Our Wildlife FieldThe field is managed to encourage local wildlife and bio-diversity.
As we enter November, the major task of the year, cutting back the three meadow areas, is well under way. Colder nights should limit regrowth and enable planting of more herbaceous perennials, heleniums etc, to enhance the interest next summer. The team has grown to 8 or 9 regulars, which is probably the optimum number to employ meaningfully. The island beds are being cleaned and some plants removed for relocation in the meadows. this provides gaps into which new material can be introduced. The generosity of volunteers to provide new plants etc is a great benefit to our project.
The east meadows has been cut heavily, in many places poached, and this has provided spaces for many of the new plantings. The west meadow (next to the Hall) will receive similar treatment and is the next task. The central meadow will be cut more lightly and the material raked and stacked on the habitat mounds which encircle the field. This will provide sanctuary for the large number of invertebrates to survive the winter and provide a healthy and diverse population in 2018. The 2012 hedge line has now matured and requires regular management. this winter the thick hazel poles will be 50% coppiced to ground level and the cut poles available for bean supports (rather than bamboo canes).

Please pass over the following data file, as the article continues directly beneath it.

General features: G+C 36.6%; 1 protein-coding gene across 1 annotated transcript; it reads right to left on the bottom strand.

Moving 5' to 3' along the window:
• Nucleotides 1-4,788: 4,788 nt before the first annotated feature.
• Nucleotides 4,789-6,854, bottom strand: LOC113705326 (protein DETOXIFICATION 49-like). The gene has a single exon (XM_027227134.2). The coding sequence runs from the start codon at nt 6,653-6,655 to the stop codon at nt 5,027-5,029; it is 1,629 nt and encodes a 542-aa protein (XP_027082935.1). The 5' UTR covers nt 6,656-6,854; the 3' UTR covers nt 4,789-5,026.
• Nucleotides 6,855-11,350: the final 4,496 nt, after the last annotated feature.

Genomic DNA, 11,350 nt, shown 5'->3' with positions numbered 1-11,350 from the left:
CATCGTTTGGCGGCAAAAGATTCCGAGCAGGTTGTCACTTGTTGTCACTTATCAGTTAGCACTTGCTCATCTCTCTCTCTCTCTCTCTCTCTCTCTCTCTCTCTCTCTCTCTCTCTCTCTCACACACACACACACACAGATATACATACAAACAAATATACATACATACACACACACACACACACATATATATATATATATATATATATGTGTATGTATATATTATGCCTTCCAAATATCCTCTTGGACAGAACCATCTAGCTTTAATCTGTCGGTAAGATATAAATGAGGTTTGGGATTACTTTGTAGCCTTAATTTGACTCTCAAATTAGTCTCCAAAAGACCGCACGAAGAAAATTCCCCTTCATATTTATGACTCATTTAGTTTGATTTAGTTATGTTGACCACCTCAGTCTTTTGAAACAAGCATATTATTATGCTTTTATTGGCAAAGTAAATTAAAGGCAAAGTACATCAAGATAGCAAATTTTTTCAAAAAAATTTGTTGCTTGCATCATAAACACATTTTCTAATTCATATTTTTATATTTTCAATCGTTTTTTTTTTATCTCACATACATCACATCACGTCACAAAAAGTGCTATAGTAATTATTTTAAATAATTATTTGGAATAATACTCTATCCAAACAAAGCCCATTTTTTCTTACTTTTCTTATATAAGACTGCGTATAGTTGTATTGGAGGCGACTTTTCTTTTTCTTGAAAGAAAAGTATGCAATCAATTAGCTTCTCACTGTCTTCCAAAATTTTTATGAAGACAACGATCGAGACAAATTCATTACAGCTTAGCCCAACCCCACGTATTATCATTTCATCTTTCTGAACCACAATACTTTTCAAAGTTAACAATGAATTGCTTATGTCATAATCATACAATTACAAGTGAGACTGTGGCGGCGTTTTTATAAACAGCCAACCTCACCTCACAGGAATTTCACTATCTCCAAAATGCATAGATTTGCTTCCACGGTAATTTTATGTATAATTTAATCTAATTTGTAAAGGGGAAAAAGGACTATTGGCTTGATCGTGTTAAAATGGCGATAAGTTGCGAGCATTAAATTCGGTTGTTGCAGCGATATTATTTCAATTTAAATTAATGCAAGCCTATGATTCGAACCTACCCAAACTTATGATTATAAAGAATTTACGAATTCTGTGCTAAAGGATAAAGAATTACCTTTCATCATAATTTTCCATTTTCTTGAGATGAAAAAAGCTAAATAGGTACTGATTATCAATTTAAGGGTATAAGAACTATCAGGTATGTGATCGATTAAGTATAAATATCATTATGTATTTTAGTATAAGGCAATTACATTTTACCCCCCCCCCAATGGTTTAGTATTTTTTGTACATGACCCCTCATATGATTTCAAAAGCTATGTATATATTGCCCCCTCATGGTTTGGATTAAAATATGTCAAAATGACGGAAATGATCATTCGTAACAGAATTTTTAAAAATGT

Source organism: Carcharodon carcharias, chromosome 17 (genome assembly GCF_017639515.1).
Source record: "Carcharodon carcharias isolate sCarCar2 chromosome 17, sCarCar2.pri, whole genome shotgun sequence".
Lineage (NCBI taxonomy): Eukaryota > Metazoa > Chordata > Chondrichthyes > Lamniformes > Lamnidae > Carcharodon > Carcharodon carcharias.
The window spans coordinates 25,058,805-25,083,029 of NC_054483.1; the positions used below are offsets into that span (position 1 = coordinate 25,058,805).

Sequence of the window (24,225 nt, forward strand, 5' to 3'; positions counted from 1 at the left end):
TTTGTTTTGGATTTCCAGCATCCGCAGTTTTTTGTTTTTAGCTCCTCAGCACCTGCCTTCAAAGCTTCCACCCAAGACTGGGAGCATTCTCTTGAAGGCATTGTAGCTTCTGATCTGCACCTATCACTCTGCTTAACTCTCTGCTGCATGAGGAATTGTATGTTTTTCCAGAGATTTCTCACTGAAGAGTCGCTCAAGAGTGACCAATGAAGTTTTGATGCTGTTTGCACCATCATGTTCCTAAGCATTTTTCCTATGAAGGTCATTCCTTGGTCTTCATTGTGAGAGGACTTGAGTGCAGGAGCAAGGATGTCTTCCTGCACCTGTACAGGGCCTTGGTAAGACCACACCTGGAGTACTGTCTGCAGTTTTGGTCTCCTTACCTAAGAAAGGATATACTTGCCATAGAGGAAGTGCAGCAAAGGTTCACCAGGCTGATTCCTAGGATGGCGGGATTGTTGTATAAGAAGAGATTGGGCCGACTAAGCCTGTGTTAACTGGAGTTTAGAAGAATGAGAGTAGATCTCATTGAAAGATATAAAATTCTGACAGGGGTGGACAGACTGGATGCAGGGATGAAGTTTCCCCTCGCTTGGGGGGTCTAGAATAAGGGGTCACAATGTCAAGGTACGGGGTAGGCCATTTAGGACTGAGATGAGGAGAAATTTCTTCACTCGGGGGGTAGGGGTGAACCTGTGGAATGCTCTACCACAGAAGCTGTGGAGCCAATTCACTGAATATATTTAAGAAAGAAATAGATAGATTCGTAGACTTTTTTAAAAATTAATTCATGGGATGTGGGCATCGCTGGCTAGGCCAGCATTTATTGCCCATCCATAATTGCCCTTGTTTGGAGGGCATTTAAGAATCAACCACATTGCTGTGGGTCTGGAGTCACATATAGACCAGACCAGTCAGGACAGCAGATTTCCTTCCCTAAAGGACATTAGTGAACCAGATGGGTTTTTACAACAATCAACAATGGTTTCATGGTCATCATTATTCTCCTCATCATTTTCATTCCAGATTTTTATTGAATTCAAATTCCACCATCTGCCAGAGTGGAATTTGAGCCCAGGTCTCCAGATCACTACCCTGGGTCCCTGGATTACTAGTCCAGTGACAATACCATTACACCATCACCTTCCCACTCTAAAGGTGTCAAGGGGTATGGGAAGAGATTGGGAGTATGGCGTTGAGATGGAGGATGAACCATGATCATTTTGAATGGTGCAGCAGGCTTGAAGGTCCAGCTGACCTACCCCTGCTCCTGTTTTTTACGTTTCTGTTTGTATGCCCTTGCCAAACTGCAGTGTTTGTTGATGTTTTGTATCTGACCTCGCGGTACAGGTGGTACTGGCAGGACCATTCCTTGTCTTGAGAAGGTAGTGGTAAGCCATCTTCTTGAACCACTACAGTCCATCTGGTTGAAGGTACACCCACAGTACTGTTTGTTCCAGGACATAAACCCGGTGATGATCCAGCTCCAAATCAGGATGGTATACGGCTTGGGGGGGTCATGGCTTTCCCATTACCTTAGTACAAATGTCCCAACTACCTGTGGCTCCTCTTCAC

The pond has been netted to limit the amount leaves entering. This will be removed at the end of February when frogs need easy access.
A lot remains to be done in the coming weeks, but, hopefully, by Christmas, we can reduce our activities and take it easy for a couple of months.
2018 offers much promise: will the two new butterflies - Marbled White and Small Heath - reappear; will the Greater Yellow Rattle continue to control the grasses, and so much more. Two new volunteers offered their names at rent collection. That is just about right, given our current level of loyal support.